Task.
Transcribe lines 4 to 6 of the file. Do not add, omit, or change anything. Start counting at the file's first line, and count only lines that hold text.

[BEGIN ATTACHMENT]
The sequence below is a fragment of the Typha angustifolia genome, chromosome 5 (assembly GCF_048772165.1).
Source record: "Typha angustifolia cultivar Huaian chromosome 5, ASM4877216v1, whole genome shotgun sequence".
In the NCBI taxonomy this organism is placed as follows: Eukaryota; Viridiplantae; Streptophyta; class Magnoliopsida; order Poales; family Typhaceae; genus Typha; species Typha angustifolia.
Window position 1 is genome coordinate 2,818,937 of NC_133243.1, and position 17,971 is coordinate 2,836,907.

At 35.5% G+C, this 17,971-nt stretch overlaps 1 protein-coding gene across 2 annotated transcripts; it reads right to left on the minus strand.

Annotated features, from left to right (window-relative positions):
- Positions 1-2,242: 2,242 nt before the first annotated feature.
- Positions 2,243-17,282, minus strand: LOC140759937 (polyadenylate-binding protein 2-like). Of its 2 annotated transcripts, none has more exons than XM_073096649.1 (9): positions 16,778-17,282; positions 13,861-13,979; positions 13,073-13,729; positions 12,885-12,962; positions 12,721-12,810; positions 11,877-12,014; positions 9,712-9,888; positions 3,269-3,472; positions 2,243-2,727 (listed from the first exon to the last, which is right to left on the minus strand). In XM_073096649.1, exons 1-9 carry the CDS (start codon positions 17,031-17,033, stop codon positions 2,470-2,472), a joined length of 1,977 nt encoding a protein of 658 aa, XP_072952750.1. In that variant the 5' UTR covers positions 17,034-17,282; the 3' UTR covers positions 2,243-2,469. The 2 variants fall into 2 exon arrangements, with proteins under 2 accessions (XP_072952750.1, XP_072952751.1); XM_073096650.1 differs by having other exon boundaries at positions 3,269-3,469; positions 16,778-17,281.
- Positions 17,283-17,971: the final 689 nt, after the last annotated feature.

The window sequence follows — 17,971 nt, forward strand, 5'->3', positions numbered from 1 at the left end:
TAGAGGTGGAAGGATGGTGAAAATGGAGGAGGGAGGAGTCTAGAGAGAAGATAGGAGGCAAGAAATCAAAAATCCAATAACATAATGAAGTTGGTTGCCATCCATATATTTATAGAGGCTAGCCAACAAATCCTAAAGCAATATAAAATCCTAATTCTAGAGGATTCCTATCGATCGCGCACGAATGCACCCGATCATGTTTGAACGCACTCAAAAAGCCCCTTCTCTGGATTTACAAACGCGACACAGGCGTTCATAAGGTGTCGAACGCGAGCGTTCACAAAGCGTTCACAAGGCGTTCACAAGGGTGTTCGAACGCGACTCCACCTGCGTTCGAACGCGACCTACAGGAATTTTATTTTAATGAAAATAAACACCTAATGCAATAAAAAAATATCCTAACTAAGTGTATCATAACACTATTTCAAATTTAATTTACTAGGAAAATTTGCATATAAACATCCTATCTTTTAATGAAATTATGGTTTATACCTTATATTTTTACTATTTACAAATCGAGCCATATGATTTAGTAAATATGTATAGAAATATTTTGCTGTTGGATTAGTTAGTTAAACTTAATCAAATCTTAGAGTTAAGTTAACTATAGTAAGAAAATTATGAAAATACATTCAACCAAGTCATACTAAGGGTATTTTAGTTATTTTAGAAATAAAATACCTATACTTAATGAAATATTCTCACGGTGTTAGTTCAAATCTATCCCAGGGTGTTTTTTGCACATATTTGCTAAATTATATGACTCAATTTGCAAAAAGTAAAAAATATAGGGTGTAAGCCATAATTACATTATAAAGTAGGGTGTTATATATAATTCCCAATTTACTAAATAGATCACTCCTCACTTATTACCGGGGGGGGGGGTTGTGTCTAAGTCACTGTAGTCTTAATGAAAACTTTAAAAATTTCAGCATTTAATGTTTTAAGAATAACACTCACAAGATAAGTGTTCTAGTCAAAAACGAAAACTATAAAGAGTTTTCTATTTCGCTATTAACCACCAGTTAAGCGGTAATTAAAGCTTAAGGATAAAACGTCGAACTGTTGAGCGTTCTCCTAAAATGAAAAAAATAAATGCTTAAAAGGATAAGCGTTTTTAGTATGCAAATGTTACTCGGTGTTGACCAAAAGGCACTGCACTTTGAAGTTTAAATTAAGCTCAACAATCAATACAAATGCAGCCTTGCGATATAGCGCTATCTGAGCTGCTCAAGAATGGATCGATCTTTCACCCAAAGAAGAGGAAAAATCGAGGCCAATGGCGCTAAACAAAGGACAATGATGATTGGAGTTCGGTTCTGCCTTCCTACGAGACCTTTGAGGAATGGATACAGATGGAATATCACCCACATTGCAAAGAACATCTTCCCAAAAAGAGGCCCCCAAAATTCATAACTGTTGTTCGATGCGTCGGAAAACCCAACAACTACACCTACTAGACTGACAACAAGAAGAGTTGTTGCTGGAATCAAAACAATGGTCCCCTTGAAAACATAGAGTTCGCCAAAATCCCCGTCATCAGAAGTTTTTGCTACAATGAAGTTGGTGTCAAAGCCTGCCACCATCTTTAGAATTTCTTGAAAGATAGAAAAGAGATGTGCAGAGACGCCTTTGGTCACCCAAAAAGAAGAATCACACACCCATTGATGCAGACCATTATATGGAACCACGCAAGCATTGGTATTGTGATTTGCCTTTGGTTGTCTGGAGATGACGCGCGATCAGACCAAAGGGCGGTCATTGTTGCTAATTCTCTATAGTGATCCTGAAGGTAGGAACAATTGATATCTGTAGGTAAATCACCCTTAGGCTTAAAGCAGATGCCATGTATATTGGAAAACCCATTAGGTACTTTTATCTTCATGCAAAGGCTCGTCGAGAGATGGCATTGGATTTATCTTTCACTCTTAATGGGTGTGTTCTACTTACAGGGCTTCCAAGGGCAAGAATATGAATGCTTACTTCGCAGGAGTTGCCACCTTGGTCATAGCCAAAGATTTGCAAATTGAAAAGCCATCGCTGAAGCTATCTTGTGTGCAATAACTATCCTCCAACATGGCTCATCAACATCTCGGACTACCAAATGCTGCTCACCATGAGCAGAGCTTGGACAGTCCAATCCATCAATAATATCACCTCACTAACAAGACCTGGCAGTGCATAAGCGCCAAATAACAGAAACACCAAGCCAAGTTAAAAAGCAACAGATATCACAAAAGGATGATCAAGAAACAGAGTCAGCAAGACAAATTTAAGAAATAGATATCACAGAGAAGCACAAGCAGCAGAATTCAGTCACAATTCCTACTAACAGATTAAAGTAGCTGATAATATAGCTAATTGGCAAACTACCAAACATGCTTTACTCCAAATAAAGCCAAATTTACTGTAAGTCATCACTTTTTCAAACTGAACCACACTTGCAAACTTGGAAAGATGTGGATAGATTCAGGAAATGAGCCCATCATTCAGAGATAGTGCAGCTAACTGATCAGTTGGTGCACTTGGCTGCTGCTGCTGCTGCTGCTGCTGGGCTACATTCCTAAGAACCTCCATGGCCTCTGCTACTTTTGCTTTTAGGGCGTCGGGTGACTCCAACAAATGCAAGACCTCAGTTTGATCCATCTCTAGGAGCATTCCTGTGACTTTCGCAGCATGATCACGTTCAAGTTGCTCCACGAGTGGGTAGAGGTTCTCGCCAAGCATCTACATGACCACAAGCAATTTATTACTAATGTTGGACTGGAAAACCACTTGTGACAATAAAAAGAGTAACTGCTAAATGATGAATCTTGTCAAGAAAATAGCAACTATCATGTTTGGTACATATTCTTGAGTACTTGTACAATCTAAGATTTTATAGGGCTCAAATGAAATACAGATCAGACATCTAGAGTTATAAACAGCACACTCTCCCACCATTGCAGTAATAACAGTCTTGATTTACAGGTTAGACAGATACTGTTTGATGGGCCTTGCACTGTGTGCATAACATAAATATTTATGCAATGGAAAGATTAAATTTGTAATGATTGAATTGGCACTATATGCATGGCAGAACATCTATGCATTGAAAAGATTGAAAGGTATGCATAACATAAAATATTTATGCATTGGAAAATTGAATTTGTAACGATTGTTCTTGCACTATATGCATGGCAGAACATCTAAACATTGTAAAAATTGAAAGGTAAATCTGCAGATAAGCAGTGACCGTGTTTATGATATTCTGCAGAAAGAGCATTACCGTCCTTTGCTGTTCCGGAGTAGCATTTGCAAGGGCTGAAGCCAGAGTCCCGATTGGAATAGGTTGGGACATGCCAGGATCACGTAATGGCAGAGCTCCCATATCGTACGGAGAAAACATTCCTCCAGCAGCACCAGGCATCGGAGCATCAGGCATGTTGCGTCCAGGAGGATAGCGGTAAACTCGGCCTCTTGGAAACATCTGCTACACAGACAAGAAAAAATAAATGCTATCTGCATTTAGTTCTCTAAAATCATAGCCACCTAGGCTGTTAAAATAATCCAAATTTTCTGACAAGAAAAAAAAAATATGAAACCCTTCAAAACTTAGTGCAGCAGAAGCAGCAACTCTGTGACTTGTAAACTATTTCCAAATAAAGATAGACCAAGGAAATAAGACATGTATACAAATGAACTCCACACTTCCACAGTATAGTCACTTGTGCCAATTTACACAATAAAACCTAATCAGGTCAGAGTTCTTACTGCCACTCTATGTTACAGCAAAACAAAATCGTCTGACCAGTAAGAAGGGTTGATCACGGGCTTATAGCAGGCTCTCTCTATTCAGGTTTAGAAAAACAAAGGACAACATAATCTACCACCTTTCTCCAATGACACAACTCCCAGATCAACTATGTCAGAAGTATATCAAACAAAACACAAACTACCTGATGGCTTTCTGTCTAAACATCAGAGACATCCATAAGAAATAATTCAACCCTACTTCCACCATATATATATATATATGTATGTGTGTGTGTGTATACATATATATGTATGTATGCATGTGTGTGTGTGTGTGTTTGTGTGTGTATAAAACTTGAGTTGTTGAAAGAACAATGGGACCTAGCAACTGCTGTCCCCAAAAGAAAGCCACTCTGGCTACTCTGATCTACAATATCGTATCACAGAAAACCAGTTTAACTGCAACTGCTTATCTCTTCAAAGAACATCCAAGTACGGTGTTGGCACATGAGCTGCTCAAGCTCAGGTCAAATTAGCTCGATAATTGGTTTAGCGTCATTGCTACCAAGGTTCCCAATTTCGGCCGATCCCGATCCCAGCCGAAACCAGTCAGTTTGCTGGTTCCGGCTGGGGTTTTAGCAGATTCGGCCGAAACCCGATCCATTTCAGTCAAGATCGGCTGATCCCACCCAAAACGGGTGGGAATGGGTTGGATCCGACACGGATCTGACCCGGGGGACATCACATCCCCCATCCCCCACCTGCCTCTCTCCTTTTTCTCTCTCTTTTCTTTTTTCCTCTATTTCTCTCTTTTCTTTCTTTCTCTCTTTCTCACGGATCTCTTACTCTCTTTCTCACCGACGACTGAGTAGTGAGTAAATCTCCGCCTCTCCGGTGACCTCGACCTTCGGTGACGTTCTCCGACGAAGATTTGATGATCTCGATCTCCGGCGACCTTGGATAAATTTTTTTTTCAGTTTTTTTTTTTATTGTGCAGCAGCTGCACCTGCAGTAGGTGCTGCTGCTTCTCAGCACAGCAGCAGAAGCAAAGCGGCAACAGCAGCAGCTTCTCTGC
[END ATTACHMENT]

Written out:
Window position 1 is genome coordinate 2,818,937 of NC_133243.1, and position 17,971 is coordinate 2,836,907.

At 35.5% G+C, this 17,971-nt stretch overlaps 1 protein-coding gene across 2 annotated transcripts; it reads right to left on the minus strand.

Annotated features, from left to right (window-relative positions):